Camino, named for the fair-trade chocolate, is a most astonishing shade of chocolate brown. She came to us as a tiny kitten, hissing and spitting in a cage. I alomst gave up hope that she could be tamed, but after days of determined cuddling and contact with the kids, she has grown into the most loving, and might I add, beautiful of all our cats.
Jupiter, aka the Guardian of the Porch, has been with us for going on 8 years. He is affectionately known as "The Big, Fat Poopoo", due to his astoundingly swingy belly. He mostly sleeps and puts up with the adoration of Camino, who thinks he is her mother.

To me, cats are essential on a farm, not only to catch mice and other pests, but to sit around looking all picturesque on fence posts, on old rocking chairs, in barn doorways, and in flower beds.

Nice work if you can get it...

Like the Fonz

It's all about keeping cool. Think Arthur Fonzarelli. We're eating cool, playing cool, dressing cool.

The dress code is casual: cotton shirts or dresses, or nothing at all. Bare feet, hair tied up.

Coffee is left in the pot to cool, then shaken with milk, sugar, and ice in a big Mason jar, to be sipped all morning.
On the menu: wraps, pasta salads, veggies and tortillas and dip, popcorn.

Oh, and watermelon. LOTS of watermelon (best eaten naked, to let the juice drip down your arms, onto your chest, pooling in your bellybutton).

Last evening our friends down the road called with an invitation to come over for a swim in their pool. My response? HELL, YES! The kids cooled off, the adults had a few cool beverages, and we all just felt so...
coooool.

Monday, July 11, 2011

GratiTuesday in July

It is so bleedin' hot and humid right now. I'm sweating just sitting in front of the computer, moving my fingers. I cooked pancakes at seven this morning before it really set in, and that's the last cooked food my children have eaten today. It's all about veggies, tortilla chips, hummus, and frozen fruit treats when the thermometer reads close to 30 degrees Celsius (and the weather people say it "feels like" 40 degrees with the humidity...)

So, let me think about this gratitude thing. Because I am wicked in the heat. Wicked like Miss Hannigan in "Annie", cooling off in her bathtub full of gin, shrieking "Kill, kill, KILL!" at those sweet little girls.

Okay. Let's begin.

I am grateful for

  • Carol Burnette, in her role as Miss Hannigan. Skinny legs, saggy stockings, a boa, those pencilled-on eyebrows...I'd copy her look if I could pull it off. I howl with laughter every time I see her in this movie.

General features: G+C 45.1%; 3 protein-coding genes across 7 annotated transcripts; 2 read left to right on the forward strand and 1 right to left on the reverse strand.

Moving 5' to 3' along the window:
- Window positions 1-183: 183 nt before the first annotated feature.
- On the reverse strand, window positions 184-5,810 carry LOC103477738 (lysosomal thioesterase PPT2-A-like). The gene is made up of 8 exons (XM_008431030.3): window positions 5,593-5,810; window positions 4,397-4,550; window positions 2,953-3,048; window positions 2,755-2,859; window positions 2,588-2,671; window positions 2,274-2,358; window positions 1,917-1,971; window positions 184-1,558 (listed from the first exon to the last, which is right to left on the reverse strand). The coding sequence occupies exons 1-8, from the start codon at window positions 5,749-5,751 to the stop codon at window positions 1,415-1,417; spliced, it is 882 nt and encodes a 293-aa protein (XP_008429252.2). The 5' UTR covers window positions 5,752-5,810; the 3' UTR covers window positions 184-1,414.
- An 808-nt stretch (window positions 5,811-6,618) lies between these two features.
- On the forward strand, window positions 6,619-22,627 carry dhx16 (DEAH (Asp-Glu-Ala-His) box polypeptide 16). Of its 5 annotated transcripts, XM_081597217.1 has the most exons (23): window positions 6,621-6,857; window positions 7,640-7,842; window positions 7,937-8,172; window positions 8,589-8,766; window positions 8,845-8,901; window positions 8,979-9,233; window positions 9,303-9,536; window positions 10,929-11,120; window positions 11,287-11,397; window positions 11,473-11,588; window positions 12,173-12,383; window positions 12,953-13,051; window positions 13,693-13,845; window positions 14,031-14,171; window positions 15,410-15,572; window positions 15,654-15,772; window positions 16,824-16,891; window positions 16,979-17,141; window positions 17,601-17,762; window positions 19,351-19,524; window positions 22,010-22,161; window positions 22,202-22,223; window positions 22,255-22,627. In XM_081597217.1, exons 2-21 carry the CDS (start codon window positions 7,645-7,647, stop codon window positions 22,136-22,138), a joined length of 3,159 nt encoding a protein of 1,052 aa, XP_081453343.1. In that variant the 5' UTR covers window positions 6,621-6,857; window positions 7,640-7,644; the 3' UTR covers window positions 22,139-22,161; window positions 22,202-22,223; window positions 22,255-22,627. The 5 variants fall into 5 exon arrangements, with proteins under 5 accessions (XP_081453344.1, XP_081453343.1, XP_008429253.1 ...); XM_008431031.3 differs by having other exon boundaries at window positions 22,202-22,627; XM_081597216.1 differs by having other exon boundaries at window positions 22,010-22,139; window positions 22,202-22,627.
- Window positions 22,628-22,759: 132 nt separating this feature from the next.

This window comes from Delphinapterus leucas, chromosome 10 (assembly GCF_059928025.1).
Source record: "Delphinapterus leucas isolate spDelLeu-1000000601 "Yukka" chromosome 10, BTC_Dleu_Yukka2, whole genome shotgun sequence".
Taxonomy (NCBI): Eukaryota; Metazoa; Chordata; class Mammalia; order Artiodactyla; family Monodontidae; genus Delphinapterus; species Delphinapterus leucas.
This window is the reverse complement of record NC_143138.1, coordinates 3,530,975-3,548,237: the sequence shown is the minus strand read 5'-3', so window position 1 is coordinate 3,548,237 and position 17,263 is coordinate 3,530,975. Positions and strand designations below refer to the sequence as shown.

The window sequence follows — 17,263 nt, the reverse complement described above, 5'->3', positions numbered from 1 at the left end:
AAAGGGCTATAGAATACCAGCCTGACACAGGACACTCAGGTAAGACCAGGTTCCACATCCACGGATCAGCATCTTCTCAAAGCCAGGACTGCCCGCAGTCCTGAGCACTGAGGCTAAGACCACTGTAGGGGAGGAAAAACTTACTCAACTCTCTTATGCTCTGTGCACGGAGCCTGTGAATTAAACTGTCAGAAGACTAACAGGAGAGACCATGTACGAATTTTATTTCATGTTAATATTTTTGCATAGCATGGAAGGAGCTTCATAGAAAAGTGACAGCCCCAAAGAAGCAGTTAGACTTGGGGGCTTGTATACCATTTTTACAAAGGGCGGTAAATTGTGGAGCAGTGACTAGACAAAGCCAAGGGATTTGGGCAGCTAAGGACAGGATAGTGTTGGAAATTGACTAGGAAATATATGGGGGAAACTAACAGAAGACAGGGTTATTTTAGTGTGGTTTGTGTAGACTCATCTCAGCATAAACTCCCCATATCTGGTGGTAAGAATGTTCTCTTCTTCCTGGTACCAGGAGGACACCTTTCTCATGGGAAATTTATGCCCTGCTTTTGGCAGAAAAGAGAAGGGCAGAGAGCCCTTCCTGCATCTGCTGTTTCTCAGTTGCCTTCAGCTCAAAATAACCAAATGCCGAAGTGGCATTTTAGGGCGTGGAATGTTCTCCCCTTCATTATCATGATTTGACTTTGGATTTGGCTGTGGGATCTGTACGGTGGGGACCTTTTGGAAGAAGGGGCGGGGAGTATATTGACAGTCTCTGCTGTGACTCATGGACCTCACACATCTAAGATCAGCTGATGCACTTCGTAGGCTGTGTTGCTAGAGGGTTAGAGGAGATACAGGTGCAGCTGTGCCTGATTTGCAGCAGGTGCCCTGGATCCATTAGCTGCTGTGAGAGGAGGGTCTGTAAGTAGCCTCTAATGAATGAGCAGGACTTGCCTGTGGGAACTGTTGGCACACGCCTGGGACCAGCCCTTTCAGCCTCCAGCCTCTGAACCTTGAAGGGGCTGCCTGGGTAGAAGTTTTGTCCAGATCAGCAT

• This old quilt. I made it when I was 19, and it has travelled to many beaches and picnics over the years. It is torn. It is what I lie on when I read outside. And apparently, my children have invented a game called Quilt Monster...the quilt runs around the yard on little legs, growling with menace and a few giggles thrown in.


  • The joy of a really great read. This week it was "A Black Englishman" by Carolyn Slaughter. It explores so many themes that guarantee a good read: colonialism, racism, eroticism, marriage, the conflict between classes, travel...I felt like I was in 1920s England, and it is an unforgettable place.
  • While I'm at it, why not express gratitude for that skinny little feline that always finds herself in front of my camera? Camino (named for the fair trade chocolate!) came to us as a wild kitten, and I almost gave up on her because she seemed so untameable. Well, let's just say she's been tamed.
  • 
  • This ridiculous riot of a garden, known as the Rainbow Garden. It is at its peak right this moment, with colours of the full spectrum competing for centre stage. It is breathtaking, eye-catching, and completely full of weeds. Who'd notice them in the centre of all this colour?
  • Having a bit of one-on-one time with Jude by letting him stay up later than the girls! We played a boardgame (The Ladybug Game, great for kids 3-6), then drew silly pictures of us out in the rain and played "knots and crosses" (tic-tac-toe). He blossoms under this individual attention that he so rarely gets in the midst of his little sisters' demands.
Now, grab this groovy button, paste it on your blog with a link to mine, then add your name to the GratiTuesday list below! Share the love!


this place

A path leads through the woods, to a place where all of my children learned to splash, then wade, then paddle like mer-people.

This mama has walked this path alone, then carting a baby, then pregnant with a toddler in tow. The light begins to glimmer as we near the end of the path, then flashes off the water that greets us as we emerge from the trees.

There's a dance of glee when we are the first to arrive here, and have our pick of beach spots.

This boy stays in the water till he's wrinkled and shivering, going out where the water is deep enough for us to call, "Come back!" I thrill to see him taking to water, as he was a toddler who didn't want to splash or wade. Faith and patience brought us here, to a day where we have to coax him out of the water with watermelon.

The day before Violet was born, I walked these paths with my little son, showing him toads and the stools they sit on. Later in the day, I bared my belly to the sun and felt peace wash over me as I whispered a prayer for this new child that would soon join us. Two weeks later, we returned with our newborn daughter, and my husband lost his wedding band when he shook the sand off the old quilt. Now, she's our little Nut Brown Maid, in and out of the water like a selkie.

Days at the beach aren't so busy these days, and I can get a bit of knitting done as everyone plays,

or naps.

At this place, there are no chores to be done, no phone ringing, and no toys to fight over. There are rocks to climb on, sand to build with, logs to float on, driftwood to improvise with. Friendships grow and are forged by sunlight and water.

These are the days they will remember. I remember every moment, too.